Cancer doesn’t stop because there’s a pandemic. Here are the symptoms to look out for.
November 19, 2020
This article has not been updated recently
Just because we’re all focused on COVID-19, it doesn’t mean that other serious health conditions are on pause. As many people are likely to develop cancer during the pandemic as they would be in any other year.
Signs to look out for
While you’re busy logging your symptoms in the COVID Symptom Study app, you may not be thinking about symptoms that don’t seem related to COVID.
“Cancer is over 200 diseases, so it’s impossible to list every symptom,” says Karis Betts, health information manager at Cancer Research UK. “Our advice is that if something doesn’t seem normal for you, you need to get it checked out.”
Signs that may indicate that something is wrong include:
- Unexpected weight loss
- Changes in toilet habits.
Importantly, some of the key symptoms of COVID-19 - persistent coughing, breathlessness and fatigue - are also signs of lung cancer, the leading cause of cancer death in the UK.
If you have symptoms like this that don’t go away for two or three weeks and aren’t explained by a positive COVID-19 test, then you should go to your doctor to get checked out.
For more information on cancer symptoms, take a look at Cancer Research UK’s website.
Thousands of missed diagnoses
The number of people being referred to cancer services has dropped dramatically due to a combination of cancelled screening appointments, delays caused by the pandemic and people’s hesitancy to go to the doctor or hospital with worrying symptoms.
“More than 350,000 fewer people than normal have been urgently referred by their GP for suspected cancer. And around 31,000 fewer cancer patients started treatment in between April and July this year compared with the same time last year - that’s a reduction of 26%,” says Karis.
Unfortunately, this drop isn’t because fewer people are developing cancer or needing treatment.
“There's a backlog of people who have cancer but haven’t been diagnosed yet,” she explains.
Delaying diagnosis costs lives
When diagnosis is delayed, people aren’t getting the treatment they need, and their cancer may be spreading. All of this has a knock-on impact on survival.
Research from the first wave of the pandemic suggests that the risk of dying from cancer increases by around 10% with each month that starting treatment is delayed.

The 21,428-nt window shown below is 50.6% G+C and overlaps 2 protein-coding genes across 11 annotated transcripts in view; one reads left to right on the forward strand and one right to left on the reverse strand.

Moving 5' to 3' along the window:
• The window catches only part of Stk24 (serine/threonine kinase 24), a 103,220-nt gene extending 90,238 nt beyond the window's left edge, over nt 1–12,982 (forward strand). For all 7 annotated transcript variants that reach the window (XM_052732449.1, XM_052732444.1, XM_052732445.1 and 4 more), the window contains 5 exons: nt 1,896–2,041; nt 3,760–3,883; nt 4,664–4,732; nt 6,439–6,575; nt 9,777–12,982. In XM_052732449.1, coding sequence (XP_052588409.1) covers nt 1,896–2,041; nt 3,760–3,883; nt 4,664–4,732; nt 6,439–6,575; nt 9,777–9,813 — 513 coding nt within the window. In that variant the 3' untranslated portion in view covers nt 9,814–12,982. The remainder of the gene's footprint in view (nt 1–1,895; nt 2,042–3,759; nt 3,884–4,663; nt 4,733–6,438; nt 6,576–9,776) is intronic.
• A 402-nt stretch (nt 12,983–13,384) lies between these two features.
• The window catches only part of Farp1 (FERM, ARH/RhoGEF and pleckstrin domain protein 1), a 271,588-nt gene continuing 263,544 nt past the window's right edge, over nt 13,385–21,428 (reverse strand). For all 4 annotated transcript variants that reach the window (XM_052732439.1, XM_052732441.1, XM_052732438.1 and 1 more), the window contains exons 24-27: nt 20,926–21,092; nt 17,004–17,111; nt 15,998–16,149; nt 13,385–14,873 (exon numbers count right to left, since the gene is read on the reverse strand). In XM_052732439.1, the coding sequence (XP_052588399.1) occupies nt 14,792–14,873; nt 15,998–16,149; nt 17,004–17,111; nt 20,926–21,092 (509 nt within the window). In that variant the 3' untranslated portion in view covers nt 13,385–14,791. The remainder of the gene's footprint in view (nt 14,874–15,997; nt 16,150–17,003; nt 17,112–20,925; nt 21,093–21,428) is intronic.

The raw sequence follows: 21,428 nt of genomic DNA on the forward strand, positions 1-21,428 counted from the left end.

“We know the importance of early diagnosis,” says Karis “The earlier a cancer is diagnosed, the more likely treatment is to be successful and so more people survive their disease.”
If something’s not right, get it checked out
Cancer Research UK stresses that people should feel confident about contacting their doctor, even during the pandemic.
“People might think that the health system is only geared up to deal with COVID right now, but that's not the case. If something is wrong, your doctor wants to see you,” Karis says.
The NHS is operating slightly differently at the moment, with measures in place to keep you safe and prevent the spread of COVID-19. So you may have a telephone appointment with your GP first, who will then decide if they want to see you in person or refer you on to a specialist.
“If you have been advised to go to follow-up appointments, it’s crucial that you go,” says Karis.
She also highlights the importance of being persistent if you’re not getting the care you expect.
“People need to be as stubborn as their symptoms: if it's not going away, you shouldn't be going away either.”
- Cancer has not stopped or slowed down because of the pandemic
- Thousands of people may have undiagnosed cancers due to the pandemic
- Cancer is a much commoner cause of death than Covid-19
- Delaying cancer diagnosis and treatments may reduce the chance of survival
- If you experience persistent symptoms that are not normal for you, go and see your GP
Find out more:
- Why is early diagnosis important? - Cancer Research UK
- Signs and symptoms of cancer - Cancer Research UK
- I have symptoms of cancer what should I do during the coronavirus outbreak? - Cancer Research UK
- What’s happened to cancer services during the COVID-19 pandemic? - Cancer Research UK
- Four-week cancer treatment delay raises death risk by 10% – study - The Guardian